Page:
Eileen Pittaway says it is sheer "bloody mindedness" that has driven her efforts to improve the plight of refugees worldwide.
The Leura resident has been made a Member of the Order of Australia (AM) for work that has taken her to some of the most dangerous and poverty stricken places on the planet, most recently in her role as director of the Centre for Refugee Research (CRR) at the University of NSW.
That position and a myriad of others over a career spanning decades has been approached with zeal despite the seemingly insurmountable problems faced by refugees in "hell hole" camps in Africa as well as those striving to settle and thrive in Australia.
"Some things have definitely changed for the better but there are some days when you think, 'What the hell are we doing?'," said Eileen.
The utter desolation often encountered in her travels was heartbreakingly illustrated recently by an encounter with a young boy in a Ugandan camp, whose basic command of English meant he was tasked with begging the foreign visitor for help on behalf of his distraught mother.
"A 10-year-old boy translating and explaining to me how his little, tiny sister had been raped, and his mum crying and asking what could we do. This is the life experience in these camps. It's really hard."
Despite the difficulties, Eileen has not wasted the opportunity to push for change through her rare ability to speak to thousands of refugees - particularly women - within camps around the world while also gaining access to high level United Nations meetings.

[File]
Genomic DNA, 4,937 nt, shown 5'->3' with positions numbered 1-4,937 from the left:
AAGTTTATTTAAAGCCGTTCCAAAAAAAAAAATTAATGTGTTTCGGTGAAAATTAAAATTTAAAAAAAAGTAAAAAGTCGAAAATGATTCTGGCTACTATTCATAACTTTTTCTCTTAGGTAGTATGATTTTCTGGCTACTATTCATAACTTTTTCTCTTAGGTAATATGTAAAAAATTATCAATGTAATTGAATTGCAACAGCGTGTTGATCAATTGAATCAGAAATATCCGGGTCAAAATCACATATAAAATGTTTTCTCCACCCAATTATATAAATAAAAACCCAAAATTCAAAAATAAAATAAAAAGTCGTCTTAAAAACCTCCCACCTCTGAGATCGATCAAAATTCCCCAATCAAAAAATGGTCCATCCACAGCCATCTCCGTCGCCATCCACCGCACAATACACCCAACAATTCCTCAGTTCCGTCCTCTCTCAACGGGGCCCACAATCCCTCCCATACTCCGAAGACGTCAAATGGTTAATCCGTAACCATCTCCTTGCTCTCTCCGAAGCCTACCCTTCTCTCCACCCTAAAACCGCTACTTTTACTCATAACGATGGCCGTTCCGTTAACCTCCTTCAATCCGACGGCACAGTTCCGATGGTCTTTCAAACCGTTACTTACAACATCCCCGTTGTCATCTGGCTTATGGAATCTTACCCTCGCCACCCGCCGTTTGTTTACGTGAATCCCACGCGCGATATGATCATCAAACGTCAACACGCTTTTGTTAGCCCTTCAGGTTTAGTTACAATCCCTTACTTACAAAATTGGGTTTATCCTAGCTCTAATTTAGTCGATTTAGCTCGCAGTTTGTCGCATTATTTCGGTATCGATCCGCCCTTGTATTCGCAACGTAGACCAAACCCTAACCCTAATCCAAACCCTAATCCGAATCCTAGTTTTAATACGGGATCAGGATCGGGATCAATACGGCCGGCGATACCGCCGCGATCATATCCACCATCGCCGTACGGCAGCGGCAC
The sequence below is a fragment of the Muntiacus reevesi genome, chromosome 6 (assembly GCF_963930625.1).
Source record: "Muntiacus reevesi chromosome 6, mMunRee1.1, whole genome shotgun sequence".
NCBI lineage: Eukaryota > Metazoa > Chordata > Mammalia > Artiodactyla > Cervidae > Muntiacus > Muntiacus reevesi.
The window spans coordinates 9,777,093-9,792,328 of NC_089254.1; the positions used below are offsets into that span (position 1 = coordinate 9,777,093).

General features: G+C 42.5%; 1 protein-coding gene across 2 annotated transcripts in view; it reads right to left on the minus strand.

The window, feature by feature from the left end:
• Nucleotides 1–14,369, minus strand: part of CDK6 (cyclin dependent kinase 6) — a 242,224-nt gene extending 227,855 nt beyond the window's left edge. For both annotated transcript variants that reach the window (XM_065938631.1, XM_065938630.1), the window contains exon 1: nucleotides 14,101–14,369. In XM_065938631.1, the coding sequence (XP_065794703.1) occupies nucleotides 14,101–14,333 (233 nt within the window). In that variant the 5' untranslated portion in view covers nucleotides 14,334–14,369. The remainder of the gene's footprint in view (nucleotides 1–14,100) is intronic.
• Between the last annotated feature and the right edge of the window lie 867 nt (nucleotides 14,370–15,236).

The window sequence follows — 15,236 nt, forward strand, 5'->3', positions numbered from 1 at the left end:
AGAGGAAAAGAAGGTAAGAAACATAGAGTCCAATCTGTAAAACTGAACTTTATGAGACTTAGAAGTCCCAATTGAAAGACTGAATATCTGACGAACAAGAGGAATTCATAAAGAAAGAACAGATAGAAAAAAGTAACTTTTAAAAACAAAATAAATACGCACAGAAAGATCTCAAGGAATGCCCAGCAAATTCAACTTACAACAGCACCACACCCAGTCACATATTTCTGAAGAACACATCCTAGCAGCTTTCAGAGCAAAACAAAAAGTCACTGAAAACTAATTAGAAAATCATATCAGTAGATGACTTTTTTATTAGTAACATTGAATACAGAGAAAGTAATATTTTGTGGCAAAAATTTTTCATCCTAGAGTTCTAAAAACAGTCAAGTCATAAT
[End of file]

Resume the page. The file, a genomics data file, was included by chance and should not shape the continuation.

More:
"It's true to say that I've been so bloody minded about constantly going to the UN, constantly saying, 'Excuse me, refugee women and girls are being . . . systematically raped and sexually abused in conflict in refugee camps and it's got to stop'," she said. "So I think having done that - we've changed laws, we've changed policy, it's on the top of the agenda, there's money going into it, there's programs in place - I think that's what I'm most proud of, just being bloody minded."
That determined approach has also been deployed within Australia through Eileen and the CRR's work to assist refugee families - many who have spent years in the dysfunctional camps - settling into new lives in Australia.
Eileen said with so many newly arrived refugees speaking little English and having no experience of Western life, providing assistance through counselling and education was a vital service.
The overwhelming majority of asylum seekers Eileen has encountered are genuinely committed to contributing to their new home.
"We've got kids who come here at 15 not speaking English and get university places three years later. There's a real drive to succeed and to do well because they've come from such hell holes," she said.
Having been born in England, Eileen said being made a Member of the Order made her feel like she was now truly part of Australia, though years of representing her adopted country around the world had surely already confirmed that.
"It's a huge honour but I see it as, I'm getting it, but for all of my staff, for all of the people I work with, for all of the women - That's what it's for. I feel as if I'm getting it on their behalf."